Key Climate Questions #2: How much will sea level rise?

by Milan on July 18, 2011

in Climate change, Climate science

Despite the strong consensus that human beings are dangerously altering the climate, there are many important scientific questions about climate change that remain unanswered, or where additional research would be valuable. Improved scientific understanding of these questions can help guide appropriate policy-making. This series of posts identifies what some of these questions are and provides information on the scientific work that has been done on them so far.

For a number of reasons, increasing global temperatures cause sea levels to rise. Ocean water expands when heated. Also, melting icecaps and glaciers contribute to the rise.

Significant increases in sea level could have major consequences for humanity. Some countries are highly vulnerable to sea level increase, such as Bangladesh and the Netherlands. In addition, many of the world’s cities are built near sea level and responding to a significant increase could be exceptionally expensive or even impossible.

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Peer reviewed science! July 18, 2011 at 7:26 pm

Velicogna, I. 2009. Increasing rates of ice mass loss from the Greenland and Antarctic ice sheets revealed by GRACE. Geophysical Research Letters, doi:10.1029/2009GL040222.) See also related article: R.A. Kerr. Both of the world’s ice sheets may be shrinking faster and faster. Science, Vol 326, p. 217. Pritchard, H.D., R.J. Arthern, D.G. Vaughan and L.A. Edwards. 2009. Extensive dynamic thinning of the margins of the Greenland and Antarctic ice sheets. Nature, doi:10.1038/nature08471.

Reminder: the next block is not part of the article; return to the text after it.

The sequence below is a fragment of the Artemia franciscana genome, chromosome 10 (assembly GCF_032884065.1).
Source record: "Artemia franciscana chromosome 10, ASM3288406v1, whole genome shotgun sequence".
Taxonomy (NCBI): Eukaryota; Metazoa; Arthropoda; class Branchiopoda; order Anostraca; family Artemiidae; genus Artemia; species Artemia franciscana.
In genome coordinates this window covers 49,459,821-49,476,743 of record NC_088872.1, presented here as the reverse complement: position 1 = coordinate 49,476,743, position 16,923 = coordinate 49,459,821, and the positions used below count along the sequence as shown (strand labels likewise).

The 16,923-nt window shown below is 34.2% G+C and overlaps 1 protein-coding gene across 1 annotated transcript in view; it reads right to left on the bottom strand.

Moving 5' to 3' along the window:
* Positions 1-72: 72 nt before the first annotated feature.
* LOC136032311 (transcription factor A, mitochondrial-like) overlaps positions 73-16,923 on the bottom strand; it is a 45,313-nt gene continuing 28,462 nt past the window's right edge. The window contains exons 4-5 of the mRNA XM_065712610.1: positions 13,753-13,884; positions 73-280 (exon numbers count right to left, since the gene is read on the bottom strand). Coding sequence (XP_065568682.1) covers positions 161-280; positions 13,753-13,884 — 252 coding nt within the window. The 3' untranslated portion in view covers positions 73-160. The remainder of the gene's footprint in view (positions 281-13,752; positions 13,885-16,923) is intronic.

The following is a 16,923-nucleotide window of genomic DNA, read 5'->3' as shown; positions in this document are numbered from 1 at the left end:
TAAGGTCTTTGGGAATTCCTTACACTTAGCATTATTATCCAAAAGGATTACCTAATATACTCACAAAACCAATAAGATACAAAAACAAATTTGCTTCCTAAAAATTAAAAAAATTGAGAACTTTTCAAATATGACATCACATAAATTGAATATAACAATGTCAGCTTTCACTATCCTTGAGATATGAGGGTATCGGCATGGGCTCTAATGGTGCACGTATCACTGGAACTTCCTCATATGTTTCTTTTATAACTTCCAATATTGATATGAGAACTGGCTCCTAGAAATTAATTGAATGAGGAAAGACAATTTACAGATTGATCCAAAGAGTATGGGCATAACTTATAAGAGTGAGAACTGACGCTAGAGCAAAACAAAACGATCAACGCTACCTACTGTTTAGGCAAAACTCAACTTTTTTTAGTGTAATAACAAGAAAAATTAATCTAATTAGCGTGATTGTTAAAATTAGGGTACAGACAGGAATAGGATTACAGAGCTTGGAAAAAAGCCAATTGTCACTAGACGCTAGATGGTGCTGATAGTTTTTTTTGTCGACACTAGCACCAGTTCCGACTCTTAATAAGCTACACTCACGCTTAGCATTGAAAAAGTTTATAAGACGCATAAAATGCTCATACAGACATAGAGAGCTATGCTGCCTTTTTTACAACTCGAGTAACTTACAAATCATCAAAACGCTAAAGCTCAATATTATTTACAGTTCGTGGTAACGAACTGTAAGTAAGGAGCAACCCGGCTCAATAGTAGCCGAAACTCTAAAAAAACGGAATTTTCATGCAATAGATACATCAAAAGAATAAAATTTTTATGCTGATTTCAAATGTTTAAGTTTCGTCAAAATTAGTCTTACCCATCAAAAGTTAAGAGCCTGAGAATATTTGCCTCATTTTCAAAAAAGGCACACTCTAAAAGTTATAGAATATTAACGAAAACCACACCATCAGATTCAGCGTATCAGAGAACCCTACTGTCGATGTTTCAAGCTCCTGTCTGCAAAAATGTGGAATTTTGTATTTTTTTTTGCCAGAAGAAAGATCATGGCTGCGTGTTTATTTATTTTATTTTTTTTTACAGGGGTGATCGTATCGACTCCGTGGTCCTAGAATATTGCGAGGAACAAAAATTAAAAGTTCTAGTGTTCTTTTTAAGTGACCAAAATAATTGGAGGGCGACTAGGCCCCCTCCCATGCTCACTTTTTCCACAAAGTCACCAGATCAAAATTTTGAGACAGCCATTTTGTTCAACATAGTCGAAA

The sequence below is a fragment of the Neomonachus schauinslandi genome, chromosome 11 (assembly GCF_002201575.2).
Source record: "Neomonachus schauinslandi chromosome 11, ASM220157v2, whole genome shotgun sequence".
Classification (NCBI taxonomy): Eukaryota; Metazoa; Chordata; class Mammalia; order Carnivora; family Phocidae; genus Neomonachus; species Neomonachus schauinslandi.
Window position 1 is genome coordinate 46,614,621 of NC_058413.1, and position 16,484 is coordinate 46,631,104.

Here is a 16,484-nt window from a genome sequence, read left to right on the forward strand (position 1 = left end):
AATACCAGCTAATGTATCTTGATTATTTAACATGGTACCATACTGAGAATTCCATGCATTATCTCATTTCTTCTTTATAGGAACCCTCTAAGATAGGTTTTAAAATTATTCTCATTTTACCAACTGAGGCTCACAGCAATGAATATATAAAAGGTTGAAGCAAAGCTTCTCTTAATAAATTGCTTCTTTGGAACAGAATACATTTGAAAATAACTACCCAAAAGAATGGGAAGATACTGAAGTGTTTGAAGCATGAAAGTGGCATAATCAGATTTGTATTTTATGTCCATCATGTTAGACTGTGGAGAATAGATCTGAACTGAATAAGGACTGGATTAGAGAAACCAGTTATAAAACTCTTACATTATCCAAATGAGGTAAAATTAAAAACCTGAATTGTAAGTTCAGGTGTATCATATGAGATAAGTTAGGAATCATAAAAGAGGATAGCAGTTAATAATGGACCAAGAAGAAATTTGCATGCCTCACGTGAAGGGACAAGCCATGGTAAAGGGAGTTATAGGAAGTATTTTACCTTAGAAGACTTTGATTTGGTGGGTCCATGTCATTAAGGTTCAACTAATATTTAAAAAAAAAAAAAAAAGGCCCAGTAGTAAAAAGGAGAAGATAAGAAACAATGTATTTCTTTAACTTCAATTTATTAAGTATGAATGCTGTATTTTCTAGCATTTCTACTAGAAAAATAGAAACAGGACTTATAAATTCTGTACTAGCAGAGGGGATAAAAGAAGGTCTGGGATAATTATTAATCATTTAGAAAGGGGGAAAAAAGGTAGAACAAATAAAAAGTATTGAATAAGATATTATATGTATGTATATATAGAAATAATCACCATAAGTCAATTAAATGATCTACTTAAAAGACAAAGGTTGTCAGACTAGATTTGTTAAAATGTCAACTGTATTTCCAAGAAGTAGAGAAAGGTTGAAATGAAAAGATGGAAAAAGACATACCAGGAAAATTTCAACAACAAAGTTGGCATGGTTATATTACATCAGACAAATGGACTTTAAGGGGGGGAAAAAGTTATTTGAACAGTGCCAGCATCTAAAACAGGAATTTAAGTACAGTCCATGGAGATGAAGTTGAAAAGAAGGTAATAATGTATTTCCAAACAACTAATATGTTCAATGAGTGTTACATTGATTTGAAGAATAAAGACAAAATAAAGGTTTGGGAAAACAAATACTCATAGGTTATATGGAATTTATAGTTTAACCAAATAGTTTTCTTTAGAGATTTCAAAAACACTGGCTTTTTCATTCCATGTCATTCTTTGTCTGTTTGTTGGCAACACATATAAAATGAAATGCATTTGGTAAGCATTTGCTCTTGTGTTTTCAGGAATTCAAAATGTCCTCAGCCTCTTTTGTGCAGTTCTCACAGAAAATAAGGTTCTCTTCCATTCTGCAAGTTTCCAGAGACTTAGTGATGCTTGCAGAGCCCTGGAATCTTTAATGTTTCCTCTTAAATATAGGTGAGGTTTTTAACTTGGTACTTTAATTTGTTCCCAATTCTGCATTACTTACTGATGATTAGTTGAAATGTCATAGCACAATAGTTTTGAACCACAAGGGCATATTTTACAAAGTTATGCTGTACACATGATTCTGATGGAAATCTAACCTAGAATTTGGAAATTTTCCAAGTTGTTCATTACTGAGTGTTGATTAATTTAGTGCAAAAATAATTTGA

Two studies using satellite data reveal accelerated rates of ice mass-loss over the current decade for the Greenland and Antarctic ice sheets with the greatest rates along coastal margins.
Two recent studies employing different satellite data indicate that the rate of ice loss of the Greenland and Antarctic ice sheets is accelerating. Velicogna (2009) used satellite-based gravity measurements to estimate monthly ice mass changes of the Greenland and Antarctic ice sheets over the period April 2002 to February 2009. The results show that, over the short 7 year period, the rate of ice mass-losses accelerated significantly for both the Greenland and Antarctic ice sheets (the annual rate doubled for Greenland and more than doubled for Antarctica. The combined contribution of ice mass-loss from the two ice sheets over the study period corresponded to an equivalent acceleration in sea level rise of 0.17 ± 0.05 mm/yr2. In a separate study recently published in Nature, Pritchard et al (2009) use satellite based laser altimetry data to evaluate dynamic thinning (accelerated flow) along the entire coastal margins of the Greenland and Antarctic ice sheets over the period February 2003 to November 2007. These data are available at a much higher temporal and spatial resolution than previous studies using radar altimeters which enabled elevation changes related to fast flowing ice to be distinguished from those related to other causes. The results of the study reveal that the greatest changes in the ice sheets are currently occurring at coastal margins. In Greenland, dynamic thinning is evident at all latitudes and 81 of the 111 glaciers surveyed thinned dynamically at double the rate of slower flowing ice at the same altitude. Dynamic thinning is found to penetrate far into the interior of both the Greenland and Antarctic ice sheet and is spreading as ice sheets thin due to ocean-driven melt (i.e., it is more extensive and important than previously thought). These studies suggest that continued monitoring of ice sheet loss, particularly related to dynamic thinning which is poorly understood, is essential for constraining ice sheet models thus providing better estimates of the future contributions of ice sheet losses to sea level changes.

Summary courtesy of Environment Canada

Peer reviewed science! July 18, 2011 at 7:26 pm

Jevrejeva, S., A. Grinsted and J. C. Moore, 2009, Anthropogenic forcing dominates sea level rise since 1850, Geophysical Research Letters, vol. 36, L20706, doi:10.1029/2009GL040216.

More than 70% of the total 18 cm sea level rise during the 20th century is attributed to increases in greenhouse gases.